It’s an unexplainable phenomena. Through all the years I’ve been leading safaris in Africa, with no understanding of how or why it happens, each group has more sightings of one specific species of animal than another.
For instance, on one trip it was cheetah. Almost every time we went out on our wildlife drives we saw the endangered cat. With other groups I often saw none. I have had lion, elephant, and rhino centered trips. And zebra, small cat, and raptor trips.
My most recent safari was definitely a giraffe trip. We watched hundreds of them, sometimes alone, often in towers (the official term for a herd of giraffes). More giraffes than on any other tour I’ve led. Could it be because there were several people on this safari who love giraffes and really wanted to see them? Do the animals sense our need and show up for us?
After I left what I’m now calling the twiga (Swahili for giraffe) trip, the encounters continued while I travelled on my own. After three total weeks of constant giraffe energy I became just a little obsessed with them.
Up Close and Personal
“Let her come to you.” The keeper at Sirikoi Lodge in Northern Kenya is talking about Nditu, a five year old Reticulated giraffe heading towards me, her gait like rolling ocean waves. She has lived here since she was found orphaned in the wild at only a few months old. “Don’t make any sudden movements or talk loudly,” I’m warned.
Next to her I could easily tuck my 5’9 inch frame under her belly. She is that tall. I don’t know her exact height but adult giraffes stand 16 -18 feet high. I strain my neck all the way back. From her chest upwards she seems to disappear into the sky, her head in the clouds.
Although I have been told she is a powerful animal, she can kill me with a kick from her front or back legs, she feels like a gentle soul.
Almost in slow motion Nditu gracefully lowers her head to eat the dry horse food I’m holding in my palm. Her bluish grey 18-inch long tongue leaves a sticky residue on my hands. It’s an antiseptic to help heal the constant pricks giraffes tongues suffer from eating the leaves of their favorite tree in the wild, the sharp-thorned acacia.
Nditu’s best friend Twinkle, a horse she was raised with, has recently given birth. Sue Roberts, the owner of Sirikoi, tells me Nditu acts a little like a nanny to the new foal, following it around the property.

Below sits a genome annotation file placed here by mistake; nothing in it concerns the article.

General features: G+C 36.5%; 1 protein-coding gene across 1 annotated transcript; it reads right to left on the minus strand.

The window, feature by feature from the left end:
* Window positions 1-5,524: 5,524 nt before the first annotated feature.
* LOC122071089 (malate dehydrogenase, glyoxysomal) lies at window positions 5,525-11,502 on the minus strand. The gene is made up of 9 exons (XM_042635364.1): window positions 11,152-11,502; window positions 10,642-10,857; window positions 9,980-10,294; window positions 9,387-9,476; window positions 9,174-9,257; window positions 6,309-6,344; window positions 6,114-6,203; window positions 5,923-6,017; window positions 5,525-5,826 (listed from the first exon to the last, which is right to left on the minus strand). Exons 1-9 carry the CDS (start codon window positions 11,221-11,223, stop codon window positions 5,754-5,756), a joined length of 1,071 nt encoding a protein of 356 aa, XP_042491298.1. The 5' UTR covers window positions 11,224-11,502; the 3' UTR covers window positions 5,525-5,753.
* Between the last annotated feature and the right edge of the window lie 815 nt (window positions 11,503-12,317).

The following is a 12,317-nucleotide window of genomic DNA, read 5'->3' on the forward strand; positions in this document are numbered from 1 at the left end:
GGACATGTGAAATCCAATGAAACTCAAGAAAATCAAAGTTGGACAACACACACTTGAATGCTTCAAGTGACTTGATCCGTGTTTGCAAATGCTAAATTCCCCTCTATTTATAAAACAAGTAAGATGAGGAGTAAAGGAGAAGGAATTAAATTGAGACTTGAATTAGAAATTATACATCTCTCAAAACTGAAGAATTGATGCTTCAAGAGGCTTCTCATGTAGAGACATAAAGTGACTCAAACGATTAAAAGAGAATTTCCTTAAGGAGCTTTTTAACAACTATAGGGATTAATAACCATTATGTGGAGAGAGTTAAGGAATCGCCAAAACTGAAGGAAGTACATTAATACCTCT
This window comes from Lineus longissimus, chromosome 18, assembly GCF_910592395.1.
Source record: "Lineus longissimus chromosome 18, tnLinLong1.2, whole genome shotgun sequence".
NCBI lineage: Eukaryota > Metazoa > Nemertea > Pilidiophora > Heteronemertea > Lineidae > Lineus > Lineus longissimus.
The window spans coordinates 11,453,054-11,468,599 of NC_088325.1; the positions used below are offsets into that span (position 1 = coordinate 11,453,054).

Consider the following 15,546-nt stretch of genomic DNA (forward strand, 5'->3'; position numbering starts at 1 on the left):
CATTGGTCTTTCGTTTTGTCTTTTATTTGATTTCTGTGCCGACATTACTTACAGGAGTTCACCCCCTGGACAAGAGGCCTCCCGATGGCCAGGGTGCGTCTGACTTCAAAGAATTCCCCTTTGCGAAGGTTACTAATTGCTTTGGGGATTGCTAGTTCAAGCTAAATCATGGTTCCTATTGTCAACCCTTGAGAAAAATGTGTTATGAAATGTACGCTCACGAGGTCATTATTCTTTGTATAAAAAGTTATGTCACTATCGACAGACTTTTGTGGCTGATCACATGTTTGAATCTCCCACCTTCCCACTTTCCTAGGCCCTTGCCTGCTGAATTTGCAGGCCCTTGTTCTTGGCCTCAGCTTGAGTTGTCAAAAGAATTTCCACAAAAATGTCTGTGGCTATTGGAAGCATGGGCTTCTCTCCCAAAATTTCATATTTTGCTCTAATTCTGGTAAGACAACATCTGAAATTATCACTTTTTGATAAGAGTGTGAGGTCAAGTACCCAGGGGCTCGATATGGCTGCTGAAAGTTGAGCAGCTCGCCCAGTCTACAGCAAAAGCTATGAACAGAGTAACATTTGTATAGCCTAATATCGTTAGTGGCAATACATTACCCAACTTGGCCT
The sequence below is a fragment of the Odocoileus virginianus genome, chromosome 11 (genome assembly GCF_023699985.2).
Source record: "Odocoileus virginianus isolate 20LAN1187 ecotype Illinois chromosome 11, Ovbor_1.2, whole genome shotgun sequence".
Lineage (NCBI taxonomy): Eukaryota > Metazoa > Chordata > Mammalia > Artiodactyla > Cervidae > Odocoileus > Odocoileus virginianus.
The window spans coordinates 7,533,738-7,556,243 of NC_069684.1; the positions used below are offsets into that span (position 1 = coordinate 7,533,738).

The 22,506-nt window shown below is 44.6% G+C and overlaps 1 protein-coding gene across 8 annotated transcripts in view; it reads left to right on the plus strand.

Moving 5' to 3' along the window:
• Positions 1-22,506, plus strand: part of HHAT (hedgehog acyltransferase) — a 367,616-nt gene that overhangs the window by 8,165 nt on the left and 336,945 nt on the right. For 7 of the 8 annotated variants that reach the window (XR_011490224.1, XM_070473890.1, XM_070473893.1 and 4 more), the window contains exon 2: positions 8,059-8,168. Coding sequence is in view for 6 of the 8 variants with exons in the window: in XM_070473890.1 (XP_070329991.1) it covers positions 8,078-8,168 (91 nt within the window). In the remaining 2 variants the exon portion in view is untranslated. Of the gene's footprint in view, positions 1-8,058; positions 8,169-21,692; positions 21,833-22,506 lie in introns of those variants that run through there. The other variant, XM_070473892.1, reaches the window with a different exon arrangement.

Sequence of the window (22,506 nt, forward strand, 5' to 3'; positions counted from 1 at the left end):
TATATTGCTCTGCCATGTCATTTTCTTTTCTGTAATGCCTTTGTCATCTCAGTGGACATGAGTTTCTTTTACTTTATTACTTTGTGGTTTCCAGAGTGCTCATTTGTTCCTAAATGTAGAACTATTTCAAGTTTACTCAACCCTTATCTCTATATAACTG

Meanwhile two wild giraffe suitors have been showing up recently to court Nditu. She is free to walk off with them at any time. Sue thinks (and hopes for Nditu’s sake) that day will be soon.
Saving the Rothchild’s Giraffe
At the end of my trip I visit the Giraffe Center outside of Nairobi.
Three subspecies of giraffe are found in Kenya: the Reticulated, Masai, and the most endangered, the Rothchild’s giraffe. In 1979 after learning that there were only 120 Rothchild’s giraffes left in the world (found only in Kenya and Uganda) a Mr. and Mrs. Melville captured two of them from the wild and started a breeding program in a suburb of Nairobi to save the Rothchild’s from certain extinction. In the 60’s and 70’s giraffes were poached for their long tail hairs (which feel a little like wire – I found one once while hiking in South Africa). The hairs were bound together and used as fly swatters. Their skin was used for sleeping mats, and drum heads, and their meat was consumed. Now the issue is mostly habitat loss.
Here at the Giraffe Center forty-six offspring of the resident female giraffes – Daisy, Stacy, Betty and Kelly – have been put back in the wild in areas with an invested interest in protecting the animals.
I learned all of this from 28-year-old Evans, an intern who lovingly caresses the giraffes while he answers questions from tourists. But most people don’t come here to learn about giraffes. They come here to kiss them.
Enticed by pellets of dried grass, corn, wheat, and molasses as a binder, that the tourists hold in their mouths, the giraffes spend their day being touched, coddled, and kissed.
The pellets are one of the down sides of this otherwise wonderful program. They are like candy. Evan and others I spoke to admit if the animals eat too many of them, they get sick and need to be treated for stomach ailments, lethargy, and weight gain to the point of becoming arthritic.
It happened that during my visit I met a young American visiting Africa for her first time. Back home she is a zookeeper in charge of giraffes. I expressed my concern about the pellets being like candy and addictive, and she said greens would be a great alternative.
Apparently the center used to feed the giraffes carrots but the giraffes stopped grazing on natural foods when they were fed carrots. Evans tells me it’s a dilemma, “At least with pellets the animals still graze on trees and bushes” in the 120 acre area they roam at night after the candy giving tourists go home.
Now, more than ever, I am in love with giraffes – with their other worldly movements, their graceful calm manner, their saucer-sized soulful eyes. And I have learned to notice their individual patterns, each unique, like human fingerprints.
On this trip I got to know twiga more intimately. And maybe that was the point. Maybe that’s why giraffes were the animal that for this safari showed up more than any other.